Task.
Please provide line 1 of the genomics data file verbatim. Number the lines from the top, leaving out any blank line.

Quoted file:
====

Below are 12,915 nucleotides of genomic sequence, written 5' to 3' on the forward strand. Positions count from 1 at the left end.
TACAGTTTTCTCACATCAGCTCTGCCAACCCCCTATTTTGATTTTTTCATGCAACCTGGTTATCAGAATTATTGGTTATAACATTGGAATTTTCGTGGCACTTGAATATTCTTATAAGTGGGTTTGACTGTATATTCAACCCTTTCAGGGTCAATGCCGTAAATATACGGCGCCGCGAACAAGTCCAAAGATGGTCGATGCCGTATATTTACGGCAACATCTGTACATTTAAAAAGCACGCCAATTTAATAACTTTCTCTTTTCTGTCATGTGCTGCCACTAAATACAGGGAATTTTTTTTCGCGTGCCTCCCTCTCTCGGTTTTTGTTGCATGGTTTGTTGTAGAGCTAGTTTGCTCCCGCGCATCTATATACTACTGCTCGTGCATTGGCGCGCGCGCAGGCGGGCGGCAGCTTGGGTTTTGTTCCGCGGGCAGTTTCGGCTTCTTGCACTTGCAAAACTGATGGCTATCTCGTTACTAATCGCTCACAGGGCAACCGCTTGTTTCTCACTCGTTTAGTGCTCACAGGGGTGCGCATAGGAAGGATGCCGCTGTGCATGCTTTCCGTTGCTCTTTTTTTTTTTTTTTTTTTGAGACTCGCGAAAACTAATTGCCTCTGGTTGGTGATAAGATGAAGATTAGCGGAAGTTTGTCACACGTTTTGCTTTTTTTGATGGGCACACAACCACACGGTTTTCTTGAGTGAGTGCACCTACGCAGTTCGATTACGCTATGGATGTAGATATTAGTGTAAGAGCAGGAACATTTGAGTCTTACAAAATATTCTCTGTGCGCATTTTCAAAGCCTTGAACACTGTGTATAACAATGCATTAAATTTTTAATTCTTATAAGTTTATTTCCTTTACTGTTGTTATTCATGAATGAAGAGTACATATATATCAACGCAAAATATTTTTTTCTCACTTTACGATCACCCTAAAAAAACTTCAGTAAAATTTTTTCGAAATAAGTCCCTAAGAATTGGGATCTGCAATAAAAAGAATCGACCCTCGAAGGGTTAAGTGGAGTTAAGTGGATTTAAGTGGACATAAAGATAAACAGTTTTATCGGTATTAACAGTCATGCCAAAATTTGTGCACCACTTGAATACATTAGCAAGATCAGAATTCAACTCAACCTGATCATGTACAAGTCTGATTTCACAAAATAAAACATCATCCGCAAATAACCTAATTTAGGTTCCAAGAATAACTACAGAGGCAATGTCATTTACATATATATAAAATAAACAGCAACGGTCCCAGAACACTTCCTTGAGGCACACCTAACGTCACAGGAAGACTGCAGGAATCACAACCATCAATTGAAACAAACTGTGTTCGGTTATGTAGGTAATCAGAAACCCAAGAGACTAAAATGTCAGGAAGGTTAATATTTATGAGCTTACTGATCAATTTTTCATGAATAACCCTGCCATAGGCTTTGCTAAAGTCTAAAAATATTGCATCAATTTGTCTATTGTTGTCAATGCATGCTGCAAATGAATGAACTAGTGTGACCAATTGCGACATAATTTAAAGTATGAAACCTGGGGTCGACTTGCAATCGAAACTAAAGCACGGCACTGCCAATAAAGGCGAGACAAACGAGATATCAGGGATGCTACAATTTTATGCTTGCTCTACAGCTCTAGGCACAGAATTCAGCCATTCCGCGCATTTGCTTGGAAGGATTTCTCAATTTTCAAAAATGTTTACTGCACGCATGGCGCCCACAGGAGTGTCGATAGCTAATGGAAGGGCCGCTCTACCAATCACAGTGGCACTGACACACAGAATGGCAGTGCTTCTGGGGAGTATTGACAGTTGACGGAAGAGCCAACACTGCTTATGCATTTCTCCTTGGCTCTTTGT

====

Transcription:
Below are 12,915 nucleotides of genomic sequence, written 5' to 3' on the forward strand. Positions count from 1 at the left end.